5. Use the paintbrush tool to color in half of the layer mask with black.  What painting with black does is obscure any part of the image that you paint over, allowing anything underneath to show through.
6. Save the image as a .png file, as that will maintain the transparency.

Once you have the semi-transparent image file, simply open it inside of Tableau by dragging an Image object on a dashboard tab and selecting the file you just saved.  In my case, I also set the dashboard background to black so that the image blended in the way I wanted it to.

The Color Palette

I wanted to let the Hidden Genius logo drive the color palette.  As such, I decided to only use monochrome colors (i.e. gradients of black, white and grey) and the specific shade of green used in the logo (which I sampled via the color picker tool in Tableau and added as a custom palette).

In particular, I wanted to use the green as an accent color to identify the focus areas of the story, which were African American men and the Tech field (specifically coding/computers).  So, in each of the charts and text boxes, I only used that green to format elements that related to either African Americans or the computer industry.

Floating and Faux-Transparency

Now that I had my central image and overall color palette, it was time to start adding the other elements to my dashboard.  This is where floating and floating order become indispensable design tools, since they allow you to have precise control over layout and how the different elements on your dashboard interact.

I wanted to divide my canvas based on the split nature of the photo.  The left side would highlight the “Hidden” nature of African Americans in STEM fields (both in terms of employment and education), and the right side would focus on the opportunity available to the untapped potential of this target demographic.

So, first came the title, which is just two text boxes floated on top of the photo.  Their placement and formatting are very deliberate.

  • I chose to make the “Hidden” text box smaller than the “Genius” text box (80 pixels high vs. 100) and used more subdued colors to shift the visual emphasis to the right.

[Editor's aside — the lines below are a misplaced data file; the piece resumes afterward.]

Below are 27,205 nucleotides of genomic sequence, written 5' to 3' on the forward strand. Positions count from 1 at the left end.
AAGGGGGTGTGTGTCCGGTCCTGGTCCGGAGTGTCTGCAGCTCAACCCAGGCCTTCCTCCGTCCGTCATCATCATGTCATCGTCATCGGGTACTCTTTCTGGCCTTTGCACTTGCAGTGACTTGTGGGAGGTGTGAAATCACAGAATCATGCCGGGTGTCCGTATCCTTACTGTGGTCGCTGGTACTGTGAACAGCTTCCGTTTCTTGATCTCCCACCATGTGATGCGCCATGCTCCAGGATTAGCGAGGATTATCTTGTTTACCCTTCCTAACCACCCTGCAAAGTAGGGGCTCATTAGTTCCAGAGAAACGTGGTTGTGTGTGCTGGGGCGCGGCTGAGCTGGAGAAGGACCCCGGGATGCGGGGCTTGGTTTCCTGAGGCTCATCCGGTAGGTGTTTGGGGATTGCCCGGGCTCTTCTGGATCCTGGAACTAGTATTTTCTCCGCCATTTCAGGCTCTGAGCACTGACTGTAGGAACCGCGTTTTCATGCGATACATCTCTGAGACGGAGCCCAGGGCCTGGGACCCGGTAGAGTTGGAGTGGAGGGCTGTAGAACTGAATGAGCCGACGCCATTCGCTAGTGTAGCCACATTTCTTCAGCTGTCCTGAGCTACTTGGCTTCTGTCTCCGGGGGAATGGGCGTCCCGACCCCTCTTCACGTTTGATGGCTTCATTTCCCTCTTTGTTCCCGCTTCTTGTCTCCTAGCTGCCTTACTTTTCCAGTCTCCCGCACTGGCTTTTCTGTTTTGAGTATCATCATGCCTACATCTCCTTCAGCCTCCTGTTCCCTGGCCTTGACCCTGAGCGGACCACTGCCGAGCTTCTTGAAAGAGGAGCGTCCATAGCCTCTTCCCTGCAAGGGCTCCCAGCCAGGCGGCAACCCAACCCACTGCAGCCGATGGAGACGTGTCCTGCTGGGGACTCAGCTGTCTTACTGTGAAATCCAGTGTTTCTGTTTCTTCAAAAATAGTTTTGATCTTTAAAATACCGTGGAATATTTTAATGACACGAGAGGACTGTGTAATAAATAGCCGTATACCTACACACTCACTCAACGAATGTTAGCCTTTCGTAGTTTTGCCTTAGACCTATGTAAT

• I placed the “Genius” text box atop the young man’s brain, as that is where the untapped potential resides.  This also ties in with the quote I chose for the bottom portion of the viz, namely “There’s value in you, your brain, and what you’re going to create.”
  • I used a skinny text box (height of 1-2 pixels) to connect the two text boxes, which helps underscore that this project guides the young men from obscurity to visible success.

The rest of the left side is comprised of a couple sheets and a few text boxes.   Beyond the choice of color palette described above, I only made a few additional formatting decisions:

  • I set the Worksheet shading to ‘None’ so that they inherited the background color from the dashboard (i.e. black).
  • I made sure the worksheets were lower in floating order than the photo.  You can do this by selecting and dragging the objects where you want them on the Layout panel.  This is the way you make it appear that the sheet background is transparent.  In actuality, the photo is just on top of the sheet, but since you’ve set the opacity of the photo very low, it doesn’t obscure the chart.
  • I positioned the line chart so that the young man’s right eye could still be seen.

The right side followed a similar approach, only I didn’t need to worry about floating order as much since I didn’t want any of the elements (the snippet of code, the bar chart) to be on top of the young man’s face.  I just nudged things around the canvas until my OCD was satisfied. This mostly involved using the Position and Size settings in the Layout pane to ensure each element was where I wanted it to be.

Finishing Touches

Sometimes I like to place borders around my text boxes, and sometimes I don’t.  Sometimes, though, I only want a border on one side of a text box, as a way of providing a little separation between the text box and the background without being too “heavy”.  To do this I can’t use the standard formatting options, since it’s all or nothing when it comes to borders (i.e. all four sides or no sides).  In these cases, you can use another text box (with a width of 1-2 pixels) and simply place it alongside the edge of the other text box.

Text box without borders
Text box with a skinny text box acting as a left-hand border

And finally, since there were a number of data sources used for this viz, I wanted an easy way for the viewer to see where the data came from (and maybe get a little more contextual information) without having to go to another tab or reference a single info pop-up in one corner of the viz.  So instead I created a few info sheets and placed them directly next to the specific data I wanted sourced.

Each info sheet contains a single measure (I created a measure called ‘One’ which is just the number 1) with a Mark Type of Shape. For the shape I used an information icon downloaded from Google.  Read this post in case you don’t know how to add custom shapes to Tableau.  It’s very easy.

I set each sheet to have a width and height of 20 pixels and placed them onto the dashboard canvas.  I then added the necessary reference information to each sheet’s tool tip.  Since I wanted people to be able to hover over these sheets and read the information in the tool-tip, I made sure that these info sheets were higher in the floating order than the main image.


Each viewer will ultimately decide whether all of these design choices aided the visualization.  Was the story clear?  Was it compelling?  Did I make it easy for them to engage with the data?  I certainly hope so.  But I will know that I did my best job when I can clearly articulate why each element was added to the visualization and what purpose it served in telling the story I wanted to tell.  And by being able to do that, I believe I increase my chances of connecting with my audience and making a successful visualization.

Thanks for reading.